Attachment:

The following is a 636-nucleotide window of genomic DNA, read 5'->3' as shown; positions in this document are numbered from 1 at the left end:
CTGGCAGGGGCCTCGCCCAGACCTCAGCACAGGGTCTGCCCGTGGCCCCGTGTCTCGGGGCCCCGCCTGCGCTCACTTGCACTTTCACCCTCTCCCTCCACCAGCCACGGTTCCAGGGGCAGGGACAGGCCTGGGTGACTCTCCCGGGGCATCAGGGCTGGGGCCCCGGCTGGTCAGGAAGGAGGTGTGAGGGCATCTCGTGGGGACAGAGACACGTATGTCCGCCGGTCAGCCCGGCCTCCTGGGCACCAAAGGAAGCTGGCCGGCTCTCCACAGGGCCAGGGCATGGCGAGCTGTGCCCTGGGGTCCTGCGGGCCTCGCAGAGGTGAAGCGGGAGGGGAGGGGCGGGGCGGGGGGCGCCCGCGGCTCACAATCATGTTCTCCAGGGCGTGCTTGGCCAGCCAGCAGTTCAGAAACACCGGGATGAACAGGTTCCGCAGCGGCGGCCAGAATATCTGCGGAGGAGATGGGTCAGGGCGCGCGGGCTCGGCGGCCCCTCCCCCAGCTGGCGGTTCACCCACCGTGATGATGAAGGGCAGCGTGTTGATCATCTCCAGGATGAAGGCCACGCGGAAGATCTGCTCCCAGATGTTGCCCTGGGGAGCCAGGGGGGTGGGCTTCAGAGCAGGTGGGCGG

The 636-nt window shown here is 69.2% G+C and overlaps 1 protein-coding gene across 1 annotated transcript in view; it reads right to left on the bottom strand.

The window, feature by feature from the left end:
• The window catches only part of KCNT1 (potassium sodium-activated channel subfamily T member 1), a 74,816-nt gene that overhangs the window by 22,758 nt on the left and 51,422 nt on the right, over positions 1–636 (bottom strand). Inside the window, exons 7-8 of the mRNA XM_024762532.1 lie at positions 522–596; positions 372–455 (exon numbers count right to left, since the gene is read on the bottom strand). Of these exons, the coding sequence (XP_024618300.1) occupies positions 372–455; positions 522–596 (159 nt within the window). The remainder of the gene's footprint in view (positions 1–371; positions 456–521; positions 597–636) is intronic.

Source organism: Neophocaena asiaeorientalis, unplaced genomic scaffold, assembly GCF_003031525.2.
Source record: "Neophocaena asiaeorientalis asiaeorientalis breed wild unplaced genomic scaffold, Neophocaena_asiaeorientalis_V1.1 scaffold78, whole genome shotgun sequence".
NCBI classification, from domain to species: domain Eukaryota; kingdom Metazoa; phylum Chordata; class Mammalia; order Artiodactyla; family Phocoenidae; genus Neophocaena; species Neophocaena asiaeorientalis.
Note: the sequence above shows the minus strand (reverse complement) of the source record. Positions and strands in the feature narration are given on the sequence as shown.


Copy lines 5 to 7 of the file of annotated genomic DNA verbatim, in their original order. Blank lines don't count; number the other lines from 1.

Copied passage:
• The window catches only part of KCNT1 (potassium sodium-activated channel subfamily T member 1), a 74,816-nt gene that overhangs the window by 22,758 nt on the left and 51,422 nt on the right, over positions 1–636 (bottom strand). Inside the window, exons 7-8 of the mRNA XM_024762532.1 lie at positions 522–596; positions 372–455 (exon numbers count right to left, since the gene is read on the bottom strand). Of these exons, the coding sequence (XP_024618300.1) occupies positions 372–455; positions 522–596 (159 nt within the window). The remainder of the gene's footprint in view (positions 1–371; positions 456–521; positions 597–636) is intronic.

Source organism: Neophocaena asiaeorientalis, unplaced genomic scaffold, assembly GCF_003031525.2.
Source record: "Neophocaena asiaeorientalis asiaeorientalis breed wild unplaced genomic scaffold, Neophocaena_asiaeorientalis_V1.1 scaffold78, whole genome shotgun sequence".